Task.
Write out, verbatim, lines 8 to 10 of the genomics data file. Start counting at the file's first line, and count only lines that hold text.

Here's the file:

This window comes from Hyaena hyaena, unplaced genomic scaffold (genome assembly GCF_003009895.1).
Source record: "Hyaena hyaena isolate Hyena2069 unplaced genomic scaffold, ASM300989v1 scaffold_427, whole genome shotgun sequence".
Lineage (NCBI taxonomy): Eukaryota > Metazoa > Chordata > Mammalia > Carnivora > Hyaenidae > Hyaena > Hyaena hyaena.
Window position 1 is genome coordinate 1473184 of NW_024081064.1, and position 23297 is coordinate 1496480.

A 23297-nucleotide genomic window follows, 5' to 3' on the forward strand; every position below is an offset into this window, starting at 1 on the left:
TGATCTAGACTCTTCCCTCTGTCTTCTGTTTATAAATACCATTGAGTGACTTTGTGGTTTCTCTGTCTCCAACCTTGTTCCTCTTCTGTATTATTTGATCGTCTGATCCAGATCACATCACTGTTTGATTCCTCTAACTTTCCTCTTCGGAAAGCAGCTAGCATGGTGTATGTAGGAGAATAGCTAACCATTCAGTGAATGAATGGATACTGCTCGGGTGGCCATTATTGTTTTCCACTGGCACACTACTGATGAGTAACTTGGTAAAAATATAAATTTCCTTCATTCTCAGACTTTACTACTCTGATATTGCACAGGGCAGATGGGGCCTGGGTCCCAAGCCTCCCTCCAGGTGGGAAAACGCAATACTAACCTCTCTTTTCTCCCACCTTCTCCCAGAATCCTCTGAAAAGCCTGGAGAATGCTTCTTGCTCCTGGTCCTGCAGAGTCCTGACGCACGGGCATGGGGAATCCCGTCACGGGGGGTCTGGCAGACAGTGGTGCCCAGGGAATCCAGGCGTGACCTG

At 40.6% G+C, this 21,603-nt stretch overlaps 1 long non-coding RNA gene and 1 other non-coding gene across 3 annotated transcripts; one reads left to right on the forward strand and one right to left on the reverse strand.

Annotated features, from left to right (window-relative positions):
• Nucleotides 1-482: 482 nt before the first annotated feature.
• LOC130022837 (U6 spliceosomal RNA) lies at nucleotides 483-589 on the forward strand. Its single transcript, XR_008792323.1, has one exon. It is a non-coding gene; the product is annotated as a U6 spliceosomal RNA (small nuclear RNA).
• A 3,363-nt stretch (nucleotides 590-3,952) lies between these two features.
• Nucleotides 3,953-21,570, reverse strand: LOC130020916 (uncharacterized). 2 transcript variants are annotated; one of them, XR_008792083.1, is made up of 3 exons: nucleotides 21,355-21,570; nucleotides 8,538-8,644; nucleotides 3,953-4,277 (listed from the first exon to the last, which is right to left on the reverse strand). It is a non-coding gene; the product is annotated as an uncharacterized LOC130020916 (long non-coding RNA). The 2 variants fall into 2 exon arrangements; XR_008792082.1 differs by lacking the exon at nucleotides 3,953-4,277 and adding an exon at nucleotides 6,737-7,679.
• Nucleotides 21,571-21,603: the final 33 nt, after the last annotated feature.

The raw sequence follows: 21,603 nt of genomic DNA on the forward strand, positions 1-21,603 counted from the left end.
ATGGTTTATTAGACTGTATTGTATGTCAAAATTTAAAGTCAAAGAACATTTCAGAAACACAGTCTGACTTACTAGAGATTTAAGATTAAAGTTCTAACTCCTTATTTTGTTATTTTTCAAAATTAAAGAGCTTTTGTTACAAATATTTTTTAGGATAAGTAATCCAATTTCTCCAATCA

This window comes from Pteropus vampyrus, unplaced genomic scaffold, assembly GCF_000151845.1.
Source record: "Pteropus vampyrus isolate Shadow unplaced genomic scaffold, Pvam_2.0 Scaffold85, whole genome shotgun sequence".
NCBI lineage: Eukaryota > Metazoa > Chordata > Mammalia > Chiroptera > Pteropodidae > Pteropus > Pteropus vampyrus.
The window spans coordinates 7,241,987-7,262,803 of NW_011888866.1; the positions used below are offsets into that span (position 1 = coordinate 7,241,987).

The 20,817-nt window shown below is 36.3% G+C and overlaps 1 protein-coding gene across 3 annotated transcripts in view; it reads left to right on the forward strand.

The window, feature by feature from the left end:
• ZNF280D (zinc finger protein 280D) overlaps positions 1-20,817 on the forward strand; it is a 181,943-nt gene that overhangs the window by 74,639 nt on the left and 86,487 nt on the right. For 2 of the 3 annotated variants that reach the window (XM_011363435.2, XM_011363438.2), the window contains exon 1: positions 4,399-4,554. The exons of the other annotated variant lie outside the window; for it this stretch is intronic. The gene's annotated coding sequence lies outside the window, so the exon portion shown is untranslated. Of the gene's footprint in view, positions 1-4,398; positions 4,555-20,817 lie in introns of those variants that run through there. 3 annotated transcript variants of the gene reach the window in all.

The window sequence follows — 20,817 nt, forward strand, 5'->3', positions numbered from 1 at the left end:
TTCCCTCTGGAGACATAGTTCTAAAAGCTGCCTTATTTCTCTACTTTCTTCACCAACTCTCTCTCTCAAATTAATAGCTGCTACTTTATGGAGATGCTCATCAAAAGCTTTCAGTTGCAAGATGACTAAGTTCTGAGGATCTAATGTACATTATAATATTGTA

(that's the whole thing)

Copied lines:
Annotated features, from left to right (window-relative positions):
• Nucleotides 1-482: 482 nt before the first annotated feature.
• LOC130022837 (U6 spliceosomal RNA) lies at nucleotides 483-589 on the forward strand. Its single transcript, XR_008792323.1, has one exon. It is a non-coding gene; the product is annotated as a U6 spliceosomal RNA (small nuclear RNA).